In any compelling story there has to be a hero and a villain—and today’s corporate crises are fitting right into that narrative. If a crisis doesn’t have an easily definable villain—Travis Kalanick at Uber, Elizabeth Holmes at Theranos or a hero like Market Basket’s Arthur Demoulas—they’d be out of the news cycle in minutes, not having movies made and books written about them. Whether we like it or not, the media and ultimately the public will declare heroes and villains.
Take two recent brand crises, the cancelation of the reboot of Roseanne Barr’s TV series on ABC and mounting lawsuits against Purdue Pharma for its role in the opioid crisis. Barr is an obvious villain, since her Twitter habits may have flown under the radar for many of us, but were not a secret to her employer. But in all the brouhaha, a surprise hero emerged: Sanofi, manufacturer of Ambien, which rebuffed Barr’s excuse that her statements were the result of “Ambien tweeting.”
In contrast, when concerns about opioid addition began to surface in voter surveys back in 2015, there was no obvious villain. The epidemic was attributed to a host of causes: doctors over-prescribing, loss of middle-class jobs, bad medical care, NAFTA, lack of adequate mental health workers—so many villains no one knew quite where to point their collective finger. And then along came revelations about the perfidies of the privately held pharmaceutical giant Purdue Pharma.
First let’s examine the crisis management involved in the firing of Roseanne Barr, and her attempt to attribute blame for her racist tweet on the sleep medication Ambien. On a Tuesday night in late May, she tweeted a series of derogatory comments that reflected racism and bizarre conspiracy theories relative to Chelsea Clinton. Within hours hours several members of her staff had quit, Twitter was raging with horrified reactions and advertisers were getting nervous.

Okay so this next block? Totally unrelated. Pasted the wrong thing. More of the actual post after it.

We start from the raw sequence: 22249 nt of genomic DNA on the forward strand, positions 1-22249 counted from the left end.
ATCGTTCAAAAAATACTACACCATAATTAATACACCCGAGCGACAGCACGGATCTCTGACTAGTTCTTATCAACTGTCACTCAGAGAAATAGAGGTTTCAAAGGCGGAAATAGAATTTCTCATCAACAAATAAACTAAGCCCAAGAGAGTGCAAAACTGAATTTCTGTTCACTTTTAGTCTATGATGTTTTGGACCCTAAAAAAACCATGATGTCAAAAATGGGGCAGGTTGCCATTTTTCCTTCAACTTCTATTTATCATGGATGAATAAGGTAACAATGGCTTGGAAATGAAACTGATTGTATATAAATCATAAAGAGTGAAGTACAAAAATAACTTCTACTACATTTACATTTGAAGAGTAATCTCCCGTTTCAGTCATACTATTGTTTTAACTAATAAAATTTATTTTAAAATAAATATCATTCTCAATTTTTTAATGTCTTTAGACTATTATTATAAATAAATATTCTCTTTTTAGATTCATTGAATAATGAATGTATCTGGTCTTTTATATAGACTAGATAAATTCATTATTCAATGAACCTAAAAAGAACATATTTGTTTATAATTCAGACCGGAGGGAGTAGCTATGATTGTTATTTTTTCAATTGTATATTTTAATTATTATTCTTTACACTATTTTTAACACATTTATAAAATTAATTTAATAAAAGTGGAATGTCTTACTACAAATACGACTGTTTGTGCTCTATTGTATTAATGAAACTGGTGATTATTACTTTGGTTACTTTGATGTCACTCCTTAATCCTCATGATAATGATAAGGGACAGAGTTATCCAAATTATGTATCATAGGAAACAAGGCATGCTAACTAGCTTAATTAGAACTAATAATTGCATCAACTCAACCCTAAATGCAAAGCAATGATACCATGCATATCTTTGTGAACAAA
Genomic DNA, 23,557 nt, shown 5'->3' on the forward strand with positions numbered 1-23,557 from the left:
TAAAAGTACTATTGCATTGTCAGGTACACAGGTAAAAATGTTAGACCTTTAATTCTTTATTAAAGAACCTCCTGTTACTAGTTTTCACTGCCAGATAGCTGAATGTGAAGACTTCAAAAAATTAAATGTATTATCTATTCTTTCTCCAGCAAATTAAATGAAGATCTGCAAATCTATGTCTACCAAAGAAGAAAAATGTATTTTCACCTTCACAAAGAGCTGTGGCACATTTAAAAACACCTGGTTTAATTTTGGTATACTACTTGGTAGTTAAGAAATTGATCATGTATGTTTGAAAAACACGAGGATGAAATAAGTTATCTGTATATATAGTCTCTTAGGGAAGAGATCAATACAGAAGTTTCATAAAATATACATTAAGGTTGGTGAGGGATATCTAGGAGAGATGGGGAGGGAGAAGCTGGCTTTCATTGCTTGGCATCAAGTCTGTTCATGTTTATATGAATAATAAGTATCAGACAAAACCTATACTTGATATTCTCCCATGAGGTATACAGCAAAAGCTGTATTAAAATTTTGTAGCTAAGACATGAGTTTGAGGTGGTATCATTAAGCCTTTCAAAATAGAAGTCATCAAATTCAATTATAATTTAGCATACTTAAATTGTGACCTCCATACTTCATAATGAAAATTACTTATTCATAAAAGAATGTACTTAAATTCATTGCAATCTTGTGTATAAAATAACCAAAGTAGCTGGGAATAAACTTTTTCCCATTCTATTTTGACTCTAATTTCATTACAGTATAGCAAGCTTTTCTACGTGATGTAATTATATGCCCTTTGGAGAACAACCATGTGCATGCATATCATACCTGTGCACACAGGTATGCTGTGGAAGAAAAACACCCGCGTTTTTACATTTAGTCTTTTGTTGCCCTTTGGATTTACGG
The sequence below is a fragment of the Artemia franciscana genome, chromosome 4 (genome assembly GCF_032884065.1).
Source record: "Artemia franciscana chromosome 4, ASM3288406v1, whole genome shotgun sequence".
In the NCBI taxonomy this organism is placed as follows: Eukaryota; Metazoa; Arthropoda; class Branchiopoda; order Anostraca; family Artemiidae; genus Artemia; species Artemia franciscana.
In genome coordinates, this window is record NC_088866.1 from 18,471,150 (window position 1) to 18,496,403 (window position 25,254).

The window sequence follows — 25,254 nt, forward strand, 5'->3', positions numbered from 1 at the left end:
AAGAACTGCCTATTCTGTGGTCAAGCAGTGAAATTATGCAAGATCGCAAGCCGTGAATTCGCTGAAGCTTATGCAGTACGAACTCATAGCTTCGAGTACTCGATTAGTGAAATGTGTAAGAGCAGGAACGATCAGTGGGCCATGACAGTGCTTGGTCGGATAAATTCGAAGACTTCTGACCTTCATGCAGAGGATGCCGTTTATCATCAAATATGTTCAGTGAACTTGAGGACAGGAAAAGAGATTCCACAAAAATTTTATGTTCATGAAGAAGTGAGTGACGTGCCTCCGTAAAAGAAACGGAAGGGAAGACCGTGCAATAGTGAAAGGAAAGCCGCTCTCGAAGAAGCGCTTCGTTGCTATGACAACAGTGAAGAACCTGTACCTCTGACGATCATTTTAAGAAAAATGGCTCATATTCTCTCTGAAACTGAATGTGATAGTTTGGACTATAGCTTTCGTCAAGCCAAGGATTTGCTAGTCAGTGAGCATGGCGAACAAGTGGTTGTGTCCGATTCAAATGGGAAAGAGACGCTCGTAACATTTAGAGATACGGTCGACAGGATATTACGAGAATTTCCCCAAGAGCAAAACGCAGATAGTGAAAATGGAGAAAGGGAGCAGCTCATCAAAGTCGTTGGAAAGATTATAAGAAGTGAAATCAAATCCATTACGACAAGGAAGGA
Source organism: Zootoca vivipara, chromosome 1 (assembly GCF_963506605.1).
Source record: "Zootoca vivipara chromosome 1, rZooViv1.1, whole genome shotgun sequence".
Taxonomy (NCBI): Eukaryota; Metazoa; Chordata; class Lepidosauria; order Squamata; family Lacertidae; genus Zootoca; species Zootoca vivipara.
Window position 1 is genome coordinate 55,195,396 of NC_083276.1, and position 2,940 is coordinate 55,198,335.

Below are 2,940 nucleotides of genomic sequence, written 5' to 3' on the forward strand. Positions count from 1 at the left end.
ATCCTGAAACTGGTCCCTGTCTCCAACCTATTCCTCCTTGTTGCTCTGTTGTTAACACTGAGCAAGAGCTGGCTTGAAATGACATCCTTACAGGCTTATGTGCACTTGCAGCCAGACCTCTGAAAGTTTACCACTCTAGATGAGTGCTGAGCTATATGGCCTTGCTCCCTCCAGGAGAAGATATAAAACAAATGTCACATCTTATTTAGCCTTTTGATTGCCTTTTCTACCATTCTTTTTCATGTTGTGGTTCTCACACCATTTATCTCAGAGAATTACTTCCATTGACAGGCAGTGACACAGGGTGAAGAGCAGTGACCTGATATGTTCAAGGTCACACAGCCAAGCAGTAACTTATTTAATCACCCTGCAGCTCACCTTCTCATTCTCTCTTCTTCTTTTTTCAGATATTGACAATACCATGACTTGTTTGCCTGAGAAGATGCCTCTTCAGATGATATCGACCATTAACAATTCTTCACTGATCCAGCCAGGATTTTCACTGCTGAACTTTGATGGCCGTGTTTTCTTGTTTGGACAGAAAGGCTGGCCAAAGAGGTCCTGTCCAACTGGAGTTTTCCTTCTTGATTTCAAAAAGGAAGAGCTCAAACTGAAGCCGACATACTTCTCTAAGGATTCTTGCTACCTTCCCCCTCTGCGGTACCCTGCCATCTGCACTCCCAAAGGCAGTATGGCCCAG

By 11 am Pacific Time, fewer than 8 hours after the original tweet appeared, ABC Entertainment president Channing Dungey announced the cancellation of Barr’s series. Channing’s statement was followed by a personal tweet from Bob Iger, the CEO of Disney, retweeting Dungey’s announcement and adding his comment: “There was only one thing to do here, and that was the right thing.”
In her initial explanation Barr said she was “Ambien tweeting,” blaming her stream of 240-character slurs on a lack of sleep and the sleeping aid Ambien.
Despite her apologies and explanations, the nature of her tweets made it easy for her to fit right into the role of villain. And her bosses came out as heroes for quickly taking action to cancel the show, despite its huge ratings and solid adverting base.
But it was Sanofi, manufacturers of Ambien, that really came out on top, taking a giant leap forward for the world of crisis communications with its response within hours of Barr’s blaming her tweetstorm on Ambien.
Trigger alert to corporate lawyers—you may want to stop reading now.
What a Tweet